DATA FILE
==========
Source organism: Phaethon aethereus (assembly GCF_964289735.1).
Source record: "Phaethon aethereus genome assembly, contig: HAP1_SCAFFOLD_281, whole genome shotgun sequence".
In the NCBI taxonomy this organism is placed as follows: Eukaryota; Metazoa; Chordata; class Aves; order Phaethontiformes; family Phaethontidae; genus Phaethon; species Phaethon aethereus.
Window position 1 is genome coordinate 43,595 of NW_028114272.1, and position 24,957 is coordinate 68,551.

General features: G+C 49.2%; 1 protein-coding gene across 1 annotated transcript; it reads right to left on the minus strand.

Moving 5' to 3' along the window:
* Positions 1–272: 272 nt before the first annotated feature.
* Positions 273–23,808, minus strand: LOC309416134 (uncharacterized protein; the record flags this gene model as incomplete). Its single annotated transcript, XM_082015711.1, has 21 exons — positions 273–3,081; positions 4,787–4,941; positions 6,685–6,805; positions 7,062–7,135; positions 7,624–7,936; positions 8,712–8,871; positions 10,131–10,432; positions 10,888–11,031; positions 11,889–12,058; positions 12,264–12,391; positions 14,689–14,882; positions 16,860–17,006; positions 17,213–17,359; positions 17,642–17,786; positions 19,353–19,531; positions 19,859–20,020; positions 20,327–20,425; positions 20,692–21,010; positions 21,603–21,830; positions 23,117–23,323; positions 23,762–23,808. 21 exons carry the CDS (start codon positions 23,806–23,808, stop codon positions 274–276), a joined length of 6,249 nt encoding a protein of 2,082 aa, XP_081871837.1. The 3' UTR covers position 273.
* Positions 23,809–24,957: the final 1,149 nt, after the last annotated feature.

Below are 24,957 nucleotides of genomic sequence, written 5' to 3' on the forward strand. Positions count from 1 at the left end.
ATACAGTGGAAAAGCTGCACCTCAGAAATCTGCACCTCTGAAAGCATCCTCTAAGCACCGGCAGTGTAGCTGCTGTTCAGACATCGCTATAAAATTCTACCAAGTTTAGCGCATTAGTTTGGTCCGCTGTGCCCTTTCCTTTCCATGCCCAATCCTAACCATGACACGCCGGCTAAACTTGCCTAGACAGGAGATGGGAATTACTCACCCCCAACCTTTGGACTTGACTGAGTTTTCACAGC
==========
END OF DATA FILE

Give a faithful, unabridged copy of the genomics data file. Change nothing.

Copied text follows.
Source organism: Phaethon aethereus (assembly GCF_964289735.1).
Source record: "Phaethon aethereus genome assembly, contig: HAP1_SCAFFOLD_281, whole genome shotgun sequence".
In the NCBI taxonomy this organism is placed as follows: Eukaryota; Metazoa; Chordata; class Aves; order Phaethontiformes; family Phaethontidae; genus Phaethon; species Phaethon aethereus.
Window position 1 is genome coordinate 43,595 of NW_028114272.1, and position 24,957 is coordinate 68,551.

General features: G+C 49.2%; 1 protein-coding gene across 1 annotated transcript; it reads right to left on the minus strand.

Moving 5' to 3' along the window:
* Positions 1–272: 272 nt before the first annotated feature.
* Positions 273–23,808, minus strand: LOC309416134 (uncharacterized protein; the record flags this gene model as incomplete). Its single annotated transcript, XM_082015711.1, has 21 exons — positions 273–3,081; positions 4,787–4,941; positions 6,685–6,805; positions 7,062–7,135; positions 7,624–7,936; positions 8,712–8,871; positions 10,131–10,432; positions 10,888–11,031; positions 11,889–12,058; positions 12,264–12,391; positions 14,689–14,882; positions 16,860–17,006; positions 17,213–17,359; positions 17,642–17,786; positions 19,353–19,531; positions 19,859–20,020; positions 20,327–20,425; positions 20,692–21,010; positions 21,603–21,830; positions 23,117–23,323; positions 23,762–23,808. 21 exons carry the CDS (start codon positions 23,806–23,808, stop codon positions 274–276), a joined length of 6,249 nt encoding a protein of 2,082 aa, XP_081871837.1. The 3' UTR covers position 273.
* Positions 23,809–24,957: the final 1,149 nt, after the last annotated feature.

Below are 24,957 nucleotides of genomic sequence, written 5' to 3' on the forward strand. Positions count from 1 at the left end.
ATACAGTGGAAAAGCTGCACCTCAGAAATCTGCACCTCTGAAAGCATCCTCTAAGCACCGGCAGTGTAGCTGCTGTTCAGACATCGCTATAAAATTCTACCAAGTTTAGCGCATTAGTTTGGTCCGCTGTGCCCTTTCCTTTCCATGCCCAATCCTAACCATGACACGCCGGCTAAACTTGCCTAGACAGGAGATGGGAATTACTCACCCCCAACCTTTGGACTTGACTGAGTTTTCACAGC